grp:caps_toggle      Caps Lock
  grp:shift_caps_toggle Shift+Caps Lock
  grp:shift_caps_switch Caps Lock (to first layout), Shift+Caps Lock (to last layout)
  grp:win_menu_switch  Left Win (to first layout), Right Win/Menu (to last layout)
  grp:lctrl_rctrl_switch Left Ctrl (to first layout), Right Ctrl (to last layout)
  grp:alt_caps_toggle  Alt+Caps Lock
  grp:shifts_toggle    Both Shift keys together
  grp:alts_toggle      Both Alt keys together
  grp:ctrls_toggle     Both Ctrl keys together
  grp:ctrl_shift_toggle Ctrl+Shift
  grp:lctrl_lshift_toggle Left Ctrl+Left Shift
  grp:rctrl_rshift_toggle Right Ctrl+Right Shift
  grp:ctrl_alt_toggle  Alt+Ctrl
  grp:alt_shift_toggle Alt+Shift
  grp:lalt_lshift_toggle Left Alt+Left Shift
  grp:alt_space_toggle Alt+Space
  grp:menu_toggle      Menu
  grp:lwin_toggle      Left Win
  grp:rwin_toggle      Right Win
  grp:lshift_toggle    Left Shift
  grp:rshift_toggle    Right Shift
  grp:lctrl_toggle     Left Ctrl
  grp:rctrl_toggle     Right Ctrl
  grp:sclk_toggle      Scroll Lock
  grp:lctrl_lwin_rctrl_menu LeftCtrl+LeftWin (to first layout), RightCtrl+Menu (to second layout)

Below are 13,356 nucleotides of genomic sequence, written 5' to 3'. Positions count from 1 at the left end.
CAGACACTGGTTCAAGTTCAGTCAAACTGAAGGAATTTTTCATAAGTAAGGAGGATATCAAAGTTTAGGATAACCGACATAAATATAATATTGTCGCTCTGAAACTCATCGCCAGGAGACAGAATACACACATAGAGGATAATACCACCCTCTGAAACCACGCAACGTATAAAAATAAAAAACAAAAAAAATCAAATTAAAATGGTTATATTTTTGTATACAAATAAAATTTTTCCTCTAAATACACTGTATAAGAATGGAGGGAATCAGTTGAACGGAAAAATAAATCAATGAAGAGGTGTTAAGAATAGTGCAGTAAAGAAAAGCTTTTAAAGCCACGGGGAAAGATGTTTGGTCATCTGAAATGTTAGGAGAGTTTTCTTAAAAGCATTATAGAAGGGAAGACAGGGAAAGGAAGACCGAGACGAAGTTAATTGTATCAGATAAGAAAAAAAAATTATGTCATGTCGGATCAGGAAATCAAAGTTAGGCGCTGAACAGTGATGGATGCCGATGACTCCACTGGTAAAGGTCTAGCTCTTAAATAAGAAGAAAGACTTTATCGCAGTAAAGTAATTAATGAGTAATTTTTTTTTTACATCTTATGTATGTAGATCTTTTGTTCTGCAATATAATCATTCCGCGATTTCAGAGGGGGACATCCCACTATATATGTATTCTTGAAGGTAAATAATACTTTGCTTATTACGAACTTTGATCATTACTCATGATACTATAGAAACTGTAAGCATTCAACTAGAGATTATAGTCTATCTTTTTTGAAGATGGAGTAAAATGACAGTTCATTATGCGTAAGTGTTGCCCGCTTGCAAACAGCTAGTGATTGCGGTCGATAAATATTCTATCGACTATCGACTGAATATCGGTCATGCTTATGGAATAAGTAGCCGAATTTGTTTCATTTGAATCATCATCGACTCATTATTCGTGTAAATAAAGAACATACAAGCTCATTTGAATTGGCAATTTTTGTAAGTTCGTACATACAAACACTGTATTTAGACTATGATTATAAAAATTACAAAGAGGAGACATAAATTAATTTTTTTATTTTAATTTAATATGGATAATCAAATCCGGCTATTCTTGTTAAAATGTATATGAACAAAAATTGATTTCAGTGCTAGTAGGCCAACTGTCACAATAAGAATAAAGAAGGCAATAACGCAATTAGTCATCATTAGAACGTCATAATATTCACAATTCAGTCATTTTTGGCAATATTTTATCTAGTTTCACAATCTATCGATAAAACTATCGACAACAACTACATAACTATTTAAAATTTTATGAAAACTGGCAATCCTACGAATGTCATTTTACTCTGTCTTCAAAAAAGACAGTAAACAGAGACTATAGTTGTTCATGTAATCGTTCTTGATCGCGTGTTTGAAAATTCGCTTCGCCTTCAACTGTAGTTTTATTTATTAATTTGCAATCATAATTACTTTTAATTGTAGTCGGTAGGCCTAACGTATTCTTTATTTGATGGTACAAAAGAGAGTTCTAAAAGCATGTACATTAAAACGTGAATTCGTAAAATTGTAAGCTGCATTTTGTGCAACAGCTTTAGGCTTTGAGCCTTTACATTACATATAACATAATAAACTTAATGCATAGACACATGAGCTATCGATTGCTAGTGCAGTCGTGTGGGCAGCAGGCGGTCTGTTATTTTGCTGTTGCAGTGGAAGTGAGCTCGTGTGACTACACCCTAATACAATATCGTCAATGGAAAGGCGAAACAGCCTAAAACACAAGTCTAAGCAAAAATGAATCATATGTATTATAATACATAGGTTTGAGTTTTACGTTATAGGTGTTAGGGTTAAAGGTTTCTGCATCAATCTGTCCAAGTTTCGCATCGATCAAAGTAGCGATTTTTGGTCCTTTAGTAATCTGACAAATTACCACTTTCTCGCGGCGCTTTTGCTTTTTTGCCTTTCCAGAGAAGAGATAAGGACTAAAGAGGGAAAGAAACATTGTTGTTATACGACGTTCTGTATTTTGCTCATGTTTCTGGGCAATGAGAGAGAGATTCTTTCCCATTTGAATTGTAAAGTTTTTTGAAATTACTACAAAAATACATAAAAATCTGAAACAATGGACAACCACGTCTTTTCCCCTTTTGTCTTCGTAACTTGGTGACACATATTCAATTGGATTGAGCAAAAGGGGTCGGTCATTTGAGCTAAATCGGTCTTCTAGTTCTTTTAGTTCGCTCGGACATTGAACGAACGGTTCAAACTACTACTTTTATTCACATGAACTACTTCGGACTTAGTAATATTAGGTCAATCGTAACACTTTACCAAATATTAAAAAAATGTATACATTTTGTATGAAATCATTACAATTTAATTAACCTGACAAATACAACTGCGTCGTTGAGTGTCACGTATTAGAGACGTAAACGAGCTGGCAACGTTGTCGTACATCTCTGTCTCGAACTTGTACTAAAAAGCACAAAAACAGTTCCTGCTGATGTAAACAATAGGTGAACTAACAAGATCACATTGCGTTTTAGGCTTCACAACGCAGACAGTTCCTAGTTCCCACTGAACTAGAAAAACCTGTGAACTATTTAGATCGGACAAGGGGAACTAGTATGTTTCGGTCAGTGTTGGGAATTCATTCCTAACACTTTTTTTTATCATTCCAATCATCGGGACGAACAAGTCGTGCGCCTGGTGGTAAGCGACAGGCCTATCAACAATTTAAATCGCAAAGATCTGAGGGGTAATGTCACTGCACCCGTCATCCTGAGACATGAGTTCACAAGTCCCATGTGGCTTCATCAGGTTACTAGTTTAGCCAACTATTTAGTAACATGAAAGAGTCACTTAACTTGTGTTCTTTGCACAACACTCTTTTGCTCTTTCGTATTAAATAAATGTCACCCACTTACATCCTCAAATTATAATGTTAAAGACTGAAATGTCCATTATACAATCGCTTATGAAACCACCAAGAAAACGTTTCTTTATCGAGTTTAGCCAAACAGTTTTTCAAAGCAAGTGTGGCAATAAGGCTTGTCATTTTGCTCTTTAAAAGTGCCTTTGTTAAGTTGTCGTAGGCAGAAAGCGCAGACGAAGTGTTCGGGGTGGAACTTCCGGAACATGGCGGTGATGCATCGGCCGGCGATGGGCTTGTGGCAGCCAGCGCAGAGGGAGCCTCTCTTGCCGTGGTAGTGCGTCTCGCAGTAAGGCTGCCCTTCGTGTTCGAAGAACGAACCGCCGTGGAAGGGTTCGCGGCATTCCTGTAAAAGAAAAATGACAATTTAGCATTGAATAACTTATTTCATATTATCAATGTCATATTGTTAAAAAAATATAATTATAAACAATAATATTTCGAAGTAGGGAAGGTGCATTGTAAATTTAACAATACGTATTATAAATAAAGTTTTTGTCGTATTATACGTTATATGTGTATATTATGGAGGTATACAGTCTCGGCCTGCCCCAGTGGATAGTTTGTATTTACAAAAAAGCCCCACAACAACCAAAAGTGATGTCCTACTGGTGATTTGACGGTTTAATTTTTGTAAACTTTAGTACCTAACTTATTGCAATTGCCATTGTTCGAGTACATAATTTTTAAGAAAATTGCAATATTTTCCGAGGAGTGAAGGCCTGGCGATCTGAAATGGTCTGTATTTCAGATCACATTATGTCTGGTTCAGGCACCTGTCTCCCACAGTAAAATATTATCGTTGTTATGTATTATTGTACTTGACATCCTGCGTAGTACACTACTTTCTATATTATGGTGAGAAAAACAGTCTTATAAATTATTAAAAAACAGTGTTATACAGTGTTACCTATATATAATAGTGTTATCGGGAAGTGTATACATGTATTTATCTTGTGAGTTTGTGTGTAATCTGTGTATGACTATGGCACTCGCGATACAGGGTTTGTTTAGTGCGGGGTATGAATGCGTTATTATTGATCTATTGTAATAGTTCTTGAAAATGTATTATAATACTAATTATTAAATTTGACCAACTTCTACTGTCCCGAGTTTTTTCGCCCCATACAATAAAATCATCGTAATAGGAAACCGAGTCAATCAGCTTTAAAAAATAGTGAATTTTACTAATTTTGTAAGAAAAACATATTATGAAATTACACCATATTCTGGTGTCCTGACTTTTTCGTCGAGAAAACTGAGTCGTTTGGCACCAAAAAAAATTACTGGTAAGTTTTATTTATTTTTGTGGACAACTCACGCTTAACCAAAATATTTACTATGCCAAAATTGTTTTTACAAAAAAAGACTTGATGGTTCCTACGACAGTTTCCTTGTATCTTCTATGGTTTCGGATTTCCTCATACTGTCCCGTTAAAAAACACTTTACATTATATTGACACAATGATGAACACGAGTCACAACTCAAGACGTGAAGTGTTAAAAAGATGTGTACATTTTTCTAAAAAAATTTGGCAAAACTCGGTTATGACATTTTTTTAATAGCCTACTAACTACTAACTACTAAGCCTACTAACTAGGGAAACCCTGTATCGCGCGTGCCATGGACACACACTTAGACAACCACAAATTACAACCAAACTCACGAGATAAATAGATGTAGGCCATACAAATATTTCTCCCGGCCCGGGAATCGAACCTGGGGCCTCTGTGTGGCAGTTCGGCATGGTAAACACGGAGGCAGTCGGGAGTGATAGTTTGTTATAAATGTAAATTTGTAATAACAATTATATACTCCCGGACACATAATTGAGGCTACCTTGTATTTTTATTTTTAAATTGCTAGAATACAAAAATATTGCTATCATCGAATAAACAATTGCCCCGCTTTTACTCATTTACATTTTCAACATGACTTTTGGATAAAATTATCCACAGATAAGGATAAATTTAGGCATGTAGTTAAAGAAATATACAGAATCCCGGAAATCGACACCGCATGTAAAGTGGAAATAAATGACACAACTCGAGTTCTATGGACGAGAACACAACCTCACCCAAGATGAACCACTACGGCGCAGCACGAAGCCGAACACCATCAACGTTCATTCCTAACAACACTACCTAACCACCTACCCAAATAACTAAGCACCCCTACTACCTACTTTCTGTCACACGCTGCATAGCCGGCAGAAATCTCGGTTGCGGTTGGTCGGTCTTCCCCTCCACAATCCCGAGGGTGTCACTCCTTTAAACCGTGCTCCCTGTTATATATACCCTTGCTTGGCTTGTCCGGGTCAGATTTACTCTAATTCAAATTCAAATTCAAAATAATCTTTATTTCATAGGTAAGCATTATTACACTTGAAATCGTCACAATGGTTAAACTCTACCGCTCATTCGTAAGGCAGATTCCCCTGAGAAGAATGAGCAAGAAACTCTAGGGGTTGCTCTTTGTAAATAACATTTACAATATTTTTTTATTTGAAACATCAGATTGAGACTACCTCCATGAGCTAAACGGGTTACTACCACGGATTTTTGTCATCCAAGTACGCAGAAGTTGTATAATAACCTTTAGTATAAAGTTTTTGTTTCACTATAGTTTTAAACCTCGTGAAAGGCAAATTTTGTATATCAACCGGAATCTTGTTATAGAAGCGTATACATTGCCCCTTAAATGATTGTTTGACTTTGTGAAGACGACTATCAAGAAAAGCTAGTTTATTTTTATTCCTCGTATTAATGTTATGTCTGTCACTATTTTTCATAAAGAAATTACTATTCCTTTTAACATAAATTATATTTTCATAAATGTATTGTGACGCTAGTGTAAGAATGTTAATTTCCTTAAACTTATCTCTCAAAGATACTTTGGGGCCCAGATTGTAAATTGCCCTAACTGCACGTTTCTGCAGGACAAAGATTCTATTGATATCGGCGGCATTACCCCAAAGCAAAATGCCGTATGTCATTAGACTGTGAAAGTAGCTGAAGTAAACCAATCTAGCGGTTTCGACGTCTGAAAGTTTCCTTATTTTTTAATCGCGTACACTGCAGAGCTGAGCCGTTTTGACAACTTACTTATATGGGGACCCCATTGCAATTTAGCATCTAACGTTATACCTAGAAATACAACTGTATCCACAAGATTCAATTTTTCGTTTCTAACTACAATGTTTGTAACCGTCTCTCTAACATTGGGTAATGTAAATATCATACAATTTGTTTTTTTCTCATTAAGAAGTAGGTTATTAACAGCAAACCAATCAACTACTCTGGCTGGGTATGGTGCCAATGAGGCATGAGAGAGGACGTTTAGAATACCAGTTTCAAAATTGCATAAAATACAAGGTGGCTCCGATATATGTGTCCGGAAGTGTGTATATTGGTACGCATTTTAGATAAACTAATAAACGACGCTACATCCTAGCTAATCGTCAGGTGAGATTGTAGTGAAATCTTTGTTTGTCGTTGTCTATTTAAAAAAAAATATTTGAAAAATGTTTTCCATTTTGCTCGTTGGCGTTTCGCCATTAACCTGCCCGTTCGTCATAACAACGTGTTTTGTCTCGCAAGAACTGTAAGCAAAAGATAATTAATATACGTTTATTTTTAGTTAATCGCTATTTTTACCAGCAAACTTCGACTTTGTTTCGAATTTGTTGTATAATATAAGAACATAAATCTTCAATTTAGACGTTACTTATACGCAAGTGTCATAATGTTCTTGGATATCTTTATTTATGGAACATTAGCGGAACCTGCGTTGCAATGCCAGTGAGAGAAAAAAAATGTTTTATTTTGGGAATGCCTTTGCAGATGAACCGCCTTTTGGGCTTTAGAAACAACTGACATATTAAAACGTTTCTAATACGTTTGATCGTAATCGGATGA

The various XKB settings are also documented under man 7 xkeyboard-config.


If setxkbmap doesn't work for you you can try setting the XKB options through dconf instead:

  1. Install dconf-editor (sudo apt-get install dconf-editor)
  2. Open dconf editor from your dash and navigate to orggnomedesktopinput-sources
  3. Add your XKB settings to xkb-options in form of an array. E.g.: ['grp:shift_caps_switch']

Source: Make setxkbmap preferences being set at startup

  • setxkbmap has no effect on my system (probably because they use xim input method instead of xinput). – ulidtko Aug 18 '14 at 11:42
  • @ulidtko I added a section on configuring XKB settings via dconf. Might yield better results on your system. – Glutanimate Aug 18 '14 at 11:59
  • 2
    This a good optiop for gnome. AFAIK xkb-options works only with Gnome, Unity doesn't care about. I've tested setxkbmap before with unity I does work for short period then it reset to Unity settings. It does work well by uninstalling indicator-keyboard and disabling unity layout change shortcut. – user.dz Aug 24 '14 at 17:36
1

Maybe just using the Tweak Tool:

enter image description here

HTH

0

Turns out Cinnamon desktop has that option still! Nice.